VNC Board member Mark Ryavec, who authored the motion, stated that it came out of discussions with L.A. Alliance for Human Rights (https://www.la-alliance.org/), the litigants in the Judge Carter ruling, and was aimed at providing housing for 60% of the unhoused, in order to enable the City to be able to legally enforce the no sitting, standing or sleeping on public right of way laws. He also stated that, with budget cuts looming, it is imperative that Los Angeles come up with lower cost options for immediately housing the homeless, rather than relying on the high-cost, permanent housing solutions and temporary hotel and motel (“Project Room Key”) programs which would, in his opinion, leave tens of thousands still on the streets, where they are increasingly vulnerable to the ongoing pandemic. Most of the remaining public commentary was in agreement with the Motion, although one commenter pointed out that the only major outbreak of Covid among the homeless was at the Union Rescue mission, and began with a staff member there.

Board commentary began with Mike Rapkin, who had concerns that the motion would take money away from services and disregard the findings of housing experts who maintain that permanent housing is the correct solution. Frank Murphy found the language regarding limitations on where such facilities could be built to be “draconian” and to effectively forbid building them in Venice. Liz Wright proposed an amendment to take out this language, but it failed in a tie vote. Ultimately, the original motion was approved, 3-2-1.

Motion #2 would demand that the city cease and desist its planned installation of restrooms in the vicinity of Rose Avenue and fourth street. Since these restrooms have already been moved to a different location, the Board voted unanimously to table this motion.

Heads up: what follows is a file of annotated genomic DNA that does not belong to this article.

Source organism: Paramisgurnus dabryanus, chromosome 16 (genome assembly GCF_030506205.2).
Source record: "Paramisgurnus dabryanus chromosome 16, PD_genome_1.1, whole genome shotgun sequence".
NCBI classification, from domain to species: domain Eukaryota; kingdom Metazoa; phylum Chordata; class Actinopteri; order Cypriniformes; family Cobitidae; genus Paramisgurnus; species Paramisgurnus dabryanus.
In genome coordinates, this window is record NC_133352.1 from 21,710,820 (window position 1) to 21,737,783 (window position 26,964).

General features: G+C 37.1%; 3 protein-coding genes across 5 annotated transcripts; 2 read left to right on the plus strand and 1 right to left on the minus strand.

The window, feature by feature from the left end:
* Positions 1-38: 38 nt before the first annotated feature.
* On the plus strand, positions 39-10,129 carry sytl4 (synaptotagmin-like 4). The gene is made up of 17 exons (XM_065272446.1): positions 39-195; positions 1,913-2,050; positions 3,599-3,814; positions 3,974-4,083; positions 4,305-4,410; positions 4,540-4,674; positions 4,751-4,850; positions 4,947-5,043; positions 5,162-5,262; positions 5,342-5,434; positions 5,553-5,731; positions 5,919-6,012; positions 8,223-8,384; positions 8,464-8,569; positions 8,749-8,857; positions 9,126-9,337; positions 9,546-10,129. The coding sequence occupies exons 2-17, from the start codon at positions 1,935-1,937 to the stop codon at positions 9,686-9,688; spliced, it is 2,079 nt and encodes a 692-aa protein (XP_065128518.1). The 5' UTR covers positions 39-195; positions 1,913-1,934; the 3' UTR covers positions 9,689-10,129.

Motion #3, resolved that “the Venice Neighborhood Council, through its website and social media, will encourage stakeholders who sew to make masks to be given to Venice’s homeless population, and the VNC Homeless Committee will set up logistics for manufacture and delivery”. Public commentary focused on the necessity that, in order to be effective, such cloth masks need to be laundered regularly — something the homeless are largely unable to do. Another solution, suggested by both members of the Board and Public — would be for the City to provide disposable masks for first responders and service providers to hand out among encampments. Liz Wright, the author of the motion, and Frank Murphy both pointed out, however, that the motion was also meant to generate a connection between residents and local homeless, which would not be accomplished by relying on the city. In the end, the motion passed, 4-1.